CBC Marketplace – Sports drinks unnecessary, counterproductive for most people:
Sports drinks promise to rehydrate, provide energy to muscles in the form of sugar and replenish electrolytes lost during exercise. Canadians guzzle more than $450 million in sports drinks every year.
To test how many electrolytes are actually lost during exercise, Marketplace recruited a team of recreational runners and tested their blood before and after a 45-minute run. None of the runners depleted either their glucose or electrolyte levels enough to require a sports drink to replenish them. In many cases, electrolyte and glucose levels increased in the blood. The test revealed that they could have benefited from water alone.
Protein bars are also largely unnecessary.
Watch the video: Farther, Faster, Fitter?
I find that knowledge of how to prep from basic ingredients (as basic as you can get, anyways) invaluable. It opens up a wider variety of recipe possibilities and can help in saving some money over buying prepared ingredients. One of those things is learning how to cut up a whole chicken.
I like buying whole chickens because we can get a few things from it; namely the meat, the bones and the skin/fat. The meat can then be prepared in whichever way you like. The bones are great for making stock (roasted or not, with veggies or not), and the fat is rendered from the skin. A favourite is also the leftover fried skin bits which can be salted after frying, kept in the fridge for 1-2 weeks and used as soup toppings much like bacon bits. (I sometimes just take a pinch of them to eat straight up, to get the taste of fried chicken.)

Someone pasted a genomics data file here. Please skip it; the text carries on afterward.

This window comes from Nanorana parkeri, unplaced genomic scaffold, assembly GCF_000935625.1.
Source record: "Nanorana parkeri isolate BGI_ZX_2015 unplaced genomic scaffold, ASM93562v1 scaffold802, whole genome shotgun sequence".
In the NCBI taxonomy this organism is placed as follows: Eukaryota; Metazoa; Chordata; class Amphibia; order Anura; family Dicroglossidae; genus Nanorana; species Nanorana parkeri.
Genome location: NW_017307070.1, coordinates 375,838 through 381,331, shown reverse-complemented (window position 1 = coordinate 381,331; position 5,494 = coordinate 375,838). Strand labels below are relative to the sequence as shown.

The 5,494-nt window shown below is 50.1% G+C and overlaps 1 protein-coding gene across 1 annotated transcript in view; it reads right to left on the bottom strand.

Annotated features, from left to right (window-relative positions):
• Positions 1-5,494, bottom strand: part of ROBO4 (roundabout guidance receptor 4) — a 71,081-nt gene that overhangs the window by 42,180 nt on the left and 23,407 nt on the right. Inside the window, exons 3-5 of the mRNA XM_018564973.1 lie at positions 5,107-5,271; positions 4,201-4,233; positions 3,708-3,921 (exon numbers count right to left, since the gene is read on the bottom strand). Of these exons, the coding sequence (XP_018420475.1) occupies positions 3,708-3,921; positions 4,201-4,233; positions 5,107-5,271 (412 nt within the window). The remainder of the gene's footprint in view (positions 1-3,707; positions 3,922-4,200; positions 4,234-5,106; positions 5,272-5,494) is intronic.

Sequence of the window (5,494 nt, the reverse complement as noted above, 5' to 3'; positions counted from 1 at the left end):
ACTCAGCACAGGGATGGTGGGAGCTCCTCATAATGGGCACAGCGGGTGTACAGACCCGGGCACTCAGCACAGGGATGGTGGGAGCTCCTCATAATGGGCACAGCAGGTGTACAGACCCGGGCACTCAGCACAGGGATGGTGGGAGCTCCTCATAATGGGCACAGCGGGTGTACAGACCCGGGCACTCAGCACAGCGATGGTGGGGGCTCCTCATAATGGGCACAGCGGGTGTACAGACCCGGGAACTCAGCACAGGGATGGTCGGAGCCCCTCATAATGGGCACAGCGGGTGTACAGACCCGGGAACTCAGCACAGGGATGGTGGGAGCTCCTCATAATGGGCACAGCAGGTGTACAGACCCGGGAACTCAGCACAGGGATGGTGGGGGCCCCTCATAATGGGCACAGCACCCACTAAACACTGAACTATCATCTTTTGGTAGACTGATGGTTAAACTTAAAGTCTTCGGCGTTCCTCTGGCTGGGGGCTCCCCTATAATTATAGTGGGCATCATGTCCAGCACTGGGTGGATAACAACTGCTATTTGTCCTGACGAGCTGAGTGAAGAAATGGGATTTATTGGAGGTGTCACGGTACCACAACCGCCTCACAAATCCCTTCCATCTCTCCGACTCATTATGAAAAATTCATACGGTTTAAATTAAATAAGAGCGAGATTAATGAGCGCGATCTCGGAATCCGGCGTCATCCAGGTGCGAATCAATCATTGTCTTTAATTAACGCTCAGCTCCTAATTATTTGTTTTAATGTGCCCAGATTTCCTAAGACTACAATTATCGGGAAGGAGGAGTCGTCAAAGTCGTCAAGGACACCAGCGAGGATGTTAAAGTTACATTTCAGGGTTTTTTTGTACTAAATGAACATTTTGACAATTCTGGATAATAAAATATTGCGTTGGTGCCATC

Jacques Pépin’s videos have been an invaluable resource for information on how to cook. Here’s his video on how to cut up a whole chicken.
Bonus – complete deboning of a whole chicken:
Film – Michael Pollan’s In Defense of Food
“Eat food. Not too much. Mostly plants.”
Streaming available for a short time only.